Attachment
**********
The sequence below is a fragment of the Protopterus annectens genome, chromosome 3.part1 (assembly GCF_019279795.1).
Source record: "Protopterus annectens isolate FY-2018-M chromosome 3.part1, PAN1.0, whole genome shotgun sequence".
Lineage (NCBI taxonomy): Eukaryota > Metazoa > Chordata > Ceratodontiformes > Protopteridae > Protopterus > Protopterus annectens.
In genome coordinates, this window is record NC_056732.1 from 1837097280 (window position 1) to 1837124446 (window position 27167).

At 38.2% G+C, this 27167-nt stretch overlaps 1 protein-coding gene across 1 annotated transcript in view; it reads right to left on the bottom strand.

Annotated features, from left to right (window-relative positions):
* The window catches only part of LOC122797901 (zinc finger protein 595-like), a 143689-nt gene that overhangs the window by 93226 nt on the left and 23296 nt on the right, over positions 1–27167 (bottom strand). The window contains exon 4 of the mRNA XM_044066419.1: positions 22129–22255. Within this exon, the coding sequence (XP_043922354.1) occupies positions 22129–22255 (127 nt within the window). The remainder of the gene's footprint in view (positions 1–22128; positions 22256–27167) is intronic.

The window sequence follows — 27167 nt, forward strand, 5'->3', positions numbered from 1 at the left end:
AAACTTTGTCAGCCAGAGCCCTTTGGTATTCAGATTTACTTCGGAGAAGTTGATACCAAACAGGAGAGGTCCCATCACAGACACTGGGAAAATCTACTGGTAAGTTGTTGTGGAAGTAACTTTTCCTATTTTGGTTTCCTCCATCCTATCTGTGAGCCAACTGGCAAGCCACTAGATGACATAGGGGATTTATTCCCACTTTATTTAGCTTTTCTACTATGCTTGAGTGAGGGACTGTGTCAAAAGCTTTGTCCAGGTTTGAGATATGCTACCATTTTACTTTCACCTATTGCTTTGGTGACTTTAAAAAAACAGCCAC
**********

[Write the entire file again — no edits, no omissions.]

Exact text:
The sequence below is a fragment of the Protopterus annectens genome, chromosome 3.part1 (assembly GCF_019279795.1).
Source record: "Protopterus annectens isolate FY-2018-M chromosome 3.part1, PAN1.0, whole genome shotgun sequence".
Lineage (NCBI taxonomy): Eukaryota > Metazoa > Chordata > Ceratodontiformes > Protopteridae > Protopterus > Protopterus annectens.
In genome coordinates, this window is record NC_056732.1 from 1837097280 (window position 1) to 1837124446 (window position 27167).

At 38.2% G+C, this 27167-nt stretch overlaps 1 protein-coding gene across 1 annotated transcript in view; it reads right to left on the bottom strand.

Annotated features, from left to right (window-relative positions):
* The window catches only part of LOC122797901 (zinc finger protein 595-like), a 143689-nt gene that overhangs the window by 93226 nt on the left and 23296 nt on the right, over positions 1–27167 (bottom strand). The window contains exon 4 of the mRNA XM_044066419.1: positions 22129–22255. Within this exon, the coding sequence (XP_043922354.1) occupies positions 22129–22255 (127 nt within the window). The remainder of the gene's footprint in view (positions 1–22128; positions 22256–27167) is intronic.

The window sequence follows — 27167 nt, forward strand, 5'->3', positions numbered from 1 at the left end:
AAACTTTGTCAGCCAGAGCCCTTTGGTATTCAGATTTACTTCGGAGAAGTTGATACCAAACAGGAGAGGTCCCATCACAGACACTGGGAAAATCTACTGGTAAGTTGTTGTGGAAGTAACTTTTCCTATTTTGGTTTCCTCCATCCTATCTGTGAGCCAACTGGCAAGCCACTAGATGACATAGGGGATTTATTCCCACTTTATTTAGCTTTTCTACTATGCTTGAGTGAGGGACTGTGTCAAAAGCTTTGTCCAGGTTTGAGATATGCTACCATTTTACTTTCACCTATTGCTTTGGTGACTTTAAAAAAACAGCCAC